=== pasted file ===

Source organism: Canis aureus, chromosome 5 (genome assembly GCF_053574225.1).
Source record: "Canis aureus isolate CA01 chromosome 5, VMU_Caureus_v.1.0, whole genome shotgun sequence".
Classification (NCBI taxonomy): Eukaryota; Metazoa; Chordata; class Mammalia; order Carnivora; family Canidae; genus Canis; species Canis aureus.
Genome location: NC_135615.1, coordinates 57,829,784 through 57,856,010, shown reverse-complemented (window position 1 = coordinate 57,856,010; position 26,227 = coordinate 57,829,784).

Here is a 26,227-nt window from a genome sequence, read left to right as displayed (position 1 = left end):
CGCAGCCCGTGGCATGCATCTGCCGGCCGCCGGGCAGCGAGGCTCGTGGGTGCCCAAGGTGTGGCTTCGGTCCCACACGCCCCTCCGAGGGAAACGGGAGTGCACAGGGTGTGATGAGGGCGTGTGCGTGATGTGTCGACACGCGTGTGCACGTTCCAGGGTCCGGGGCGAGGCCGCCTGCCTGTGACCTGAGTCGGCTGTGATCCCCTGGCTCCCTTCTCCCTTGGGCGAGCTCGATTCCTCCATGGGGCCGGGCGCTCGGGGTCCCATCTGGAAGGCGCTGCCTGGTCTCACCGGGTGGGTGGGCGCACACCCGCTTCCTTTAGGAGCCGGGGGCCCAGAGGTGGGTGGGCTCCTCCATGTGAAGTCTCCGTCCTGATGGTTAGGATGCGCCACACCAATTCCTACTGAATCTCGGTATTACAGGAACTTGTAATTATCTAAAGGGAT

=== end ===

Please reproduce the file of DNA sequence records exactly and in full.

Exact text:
Source organism: Canis aureus, chromosome 5 (genome assembly GCF_053574225.1).
Source record: "Canis aureus isolate CA01 chromosome 5, VMU_Caureus_v.1.0, whole genome shotgun sequence".
Classification (NCBI taxonomy): Eukaryota; Metazoa; Chordata; class Mammalia; order Carnivora; family Canidae; genus Canis; species Canis aureus.
Genome location: NC_135615.1, coordinates 57,829,784 through 57,856,010, shown reverse-complemented (window position 1 = coordinate 57,856,010; position 26,227 = coordinate 57,829,784).

Here is a 26,227-nt window from a genome sequence, read left to right as displayed (position 1 = left end):
CGCAGCCCGTGGCATGCATCTGCCGGCCGCCGGGCAGCGAGGCTCGTGGGTGCCCAAGGTGTGGCTTCGGTCCCACACGCCCCTCCGAGGGAAACGGGAGTGCACAGGGTGTGATGAGGGCGTGTGCGTGATGTGTCGACACGCGTGTGCACGTTCCAGGGTCCGGGGCGAGGCCGCCTGCCTGTGACCTGAGTCGGCTGTGATCCCCTGGCTCCCTTCTCCCTTGGGCGAGCTCGATTCCTCCATGGGGCCGGGCGCTCGGGGTCCCATCTGGAAGGCGCTGCCTGGTCTCACCGGGTGGGTGGGCGCACACCCGCTTCCTTTAGGAGCCGGGGGCCCAGAGGTGGGTGGGCTCCTCCATGTGAAGTCTCCGTCCTGATGGTTAGGATGCGCCACACCAATTCCTACTGAATCTCGGTATTACAGGAACTTGTAATTATCTAAAGGGAT